Hat tip to my friend and fellow Productivity Press author Naida Grunden for pointing out an article she is a co-author on, “Improving Patient Care in Cardiac Surgery Using Toyota Production System Based Methodology,” published in the journal of The Society of Thoracic Surgeons. I’m sorry that I can’t share the full article, due to copyright restrictions, but I’ll give highlights here.
From the summary of the article, freely available online:
Conclusions: By the systematic use of a real time, highly formatted problem-solving methodology, processes of care improved daily. Using carefully disciplined teamwork, reliable implementation of evidence-based protocols was realized by empowering the front line to make improvements. Low rates of complications were observed, and a cost savings of $3,497 per each case of isolated coronary artery bypass graft was realized.
It’s great to see more peer-reviewed evidence that Lean and TPS methods can be used to both improve quality and reduce the cost of care.
The introduction to the article cites Dr. W. Edwards Deming and his philosophical contributions to Lean, stating that “reducing defects from complex processes results in less variable outcomes and higher quality.”
The article features the Ed Dardanell Heart and Vascular Center (HVC) that’s part of Forbes Regional Hospital in Monroeville, PA. Given their proximity, they received assistance foam the Kennametal Center for Operational Excellence (KCOE) at St. Vincent College, including Dr. Richard Kunkel, who aI had the pleasure to meet when I spoke at their annual conference.
Lean for HVC included the vision statement of “perfect care” and their defined value stream (from initial contact with the HVC to the patient’s full recovery) would be improved through methods of “daily safe improvement, originating from the frontline of work.”
Lean mindsets used in this work included:
- Focusing on the value stream
- Balanced scorecard of safety, quality, productivity, human development, cost
- Performance measures reviewed by the team daily
- Daily team huddles
- Structured problem solving sheets (used 923 times)
- Proper problem definition (not jumping to solutions)
- Root cause analysis
- Fast resolution of safety issues (24 hours) and other problems (48 hours)
The daily problem solving as described as a “systematic approach, by helping the nurses to fix defects as they occur, produces ownership of work and caregiver pride.” This method included a “no blame” mindset as part of a culture where “problems are blessings” instead of a setting where “problems are punished.”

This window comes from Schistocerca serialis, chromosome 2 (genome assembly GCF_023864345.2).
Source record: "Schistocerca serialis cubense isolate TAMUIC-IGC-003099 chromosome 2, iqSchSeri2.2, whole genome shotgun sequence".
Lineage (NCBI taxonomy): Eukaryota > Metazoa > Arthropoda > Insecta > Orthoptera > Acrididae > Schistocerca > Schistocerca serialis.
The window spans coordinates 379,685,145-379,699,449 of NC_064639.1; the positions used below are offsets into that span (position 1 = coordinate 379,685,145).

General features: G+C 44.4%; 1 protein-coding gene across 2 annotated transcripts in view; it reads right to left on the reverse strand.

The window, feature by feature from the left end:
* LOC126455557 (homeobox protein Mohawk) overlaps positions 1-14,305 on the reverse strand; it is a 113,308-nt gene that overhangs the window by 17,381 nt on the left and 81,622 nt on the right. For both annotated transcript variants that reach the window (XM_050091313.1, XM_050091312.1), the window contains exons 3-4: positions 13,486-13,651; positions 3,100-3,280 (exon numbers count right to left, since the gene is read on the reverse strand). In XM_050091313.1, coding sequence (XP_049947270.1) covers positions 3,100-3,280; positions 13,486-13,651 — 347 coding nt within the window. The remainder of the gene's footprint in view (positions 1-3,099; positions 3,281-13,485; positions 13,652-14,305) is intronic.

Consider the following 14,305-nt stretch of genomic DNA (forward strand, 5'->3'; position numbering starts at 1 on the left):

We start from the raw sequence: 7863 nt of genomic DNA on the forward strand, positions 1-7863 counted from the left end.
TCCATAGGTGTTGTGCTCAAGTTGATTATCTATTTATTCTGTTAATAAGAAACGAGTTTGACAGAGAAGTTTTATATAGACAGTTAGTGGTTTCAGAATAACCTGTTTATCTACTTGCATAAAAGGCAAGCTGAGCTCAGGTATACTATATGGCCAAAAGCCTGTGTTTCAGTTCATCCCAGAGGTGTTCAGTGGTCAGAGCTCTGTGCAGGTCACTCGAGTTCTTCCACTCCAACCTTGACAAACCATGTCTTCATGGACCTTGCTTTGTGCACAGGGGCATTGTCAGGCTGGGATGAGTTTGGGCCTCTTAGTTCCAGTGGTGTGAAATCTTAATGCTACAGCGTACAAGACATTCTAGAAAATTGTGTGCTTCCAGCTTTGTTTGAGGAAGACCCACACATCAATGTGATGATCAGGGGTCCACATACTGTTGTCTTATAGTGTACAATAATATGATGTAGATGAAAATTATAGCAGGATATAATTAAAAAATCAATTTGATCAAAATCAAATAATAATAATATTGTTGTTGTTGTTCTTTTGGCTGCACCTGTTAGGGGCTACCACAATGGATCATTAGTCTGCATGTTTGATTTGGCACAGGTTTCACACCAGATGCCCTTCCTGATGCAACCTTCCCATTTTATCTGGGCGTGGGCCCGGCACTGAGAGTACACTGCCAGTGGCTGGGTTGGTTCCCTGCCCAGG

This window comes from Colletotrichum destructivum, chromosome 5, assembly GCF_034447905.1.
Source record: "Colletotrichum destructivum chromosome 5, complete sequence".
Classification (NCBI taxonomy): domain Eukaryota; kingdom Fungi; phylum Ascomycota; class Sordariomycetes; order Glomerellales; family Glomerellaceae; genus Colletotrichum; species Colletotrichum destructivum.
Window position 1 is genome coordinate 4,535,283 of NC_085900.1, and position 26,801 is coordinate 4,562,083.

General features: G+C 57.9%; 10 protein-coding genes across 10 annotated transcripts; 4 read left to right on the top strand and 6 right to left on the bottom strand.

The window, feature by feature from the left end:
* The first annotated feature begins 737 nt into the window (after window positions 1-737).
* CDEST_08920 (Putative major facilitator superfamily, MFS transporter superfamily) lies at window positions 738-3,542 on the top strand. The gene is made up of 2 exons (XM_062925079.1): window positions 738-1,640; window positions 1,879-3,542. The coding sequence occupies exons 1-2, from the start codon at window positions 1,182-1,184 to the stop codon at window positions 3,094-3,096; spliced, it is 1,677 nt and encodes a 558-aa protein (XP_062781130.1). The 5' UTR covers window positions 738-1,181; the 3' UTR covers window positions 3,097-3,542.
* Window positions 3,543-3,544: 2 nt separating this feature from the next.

Having the nurses involved in daily improvement has “greatly improved glycemic control” for patients.
Other tools were introduced, but only in response to particular problems and needs, such as:
- visual management
- single-piece flow
As the article states, “the tools were learned and applied in the context of work, as needed, and not in the classroom.” This is a great approach for learning-by-doing.
So what were the results from this 24-month effort, compared to a “Like Group” from the same period? Results included:
- Reduction of Length of Stay by 1 day (from 9.1 days to 7.9)
- Reduction of post-operative LOS by 1 day (from 6.8 days to 5.8)
- Shorter ICU stay (from 72 hours to 35.1)
- Shorter ventilation time (from 22 hours to 11.2)
- Less operative mortality (from 2.1% to 0.4%)
- Fewer complications (From 37.5% to 16.1%)
- ZERO infections (compared to 1.5% in the Like Group)
On the negative side, 30-day readmission rates were slightly higher (12.6% compared to 10.6% in the Like Group).
Patient satisfaction is rated at 99%, per the article.
In the article’s commentary, they cite nearby Geisinger Medical Center and their 40-step CABG surgery bundle (as famously featured in the New York Times piece ” “, which I blogged about here. The authors of this article question whether Geisinger had just a one-time standardization effort, without continuous improvement, as they write:
“… it is not evident in these notable efforts how cultural change occurs so all caregivers and administrators are continually learning to perform rapid-cycle safe improvement.”
The article concludes by claiming that:
“The effect of OE has been remarkable. Methodically, problems are addressed daily as they arise, and the risk-adjusted incidence of major adverse events has decreased by 50%… cost savings of $884,900 in the isolated CABG cohort have resulted… emphasis on safety and quality saves large amounts of money by reducing defects in care.”
Congratulations to everybody involved and best wishes for their continued improvement efforts.
You can find Naida’s outstanding book (The Pittsburgh Way to Efficient Healthcare: Improving Patient Care Using Toyota Based Methods) via Amazon and other booksellers. In the coming weeks, I’ll have two podcasts with Naida, as well, so please come back for those at www.leanpodcast.org or in the iTunes feed (also in RSS).
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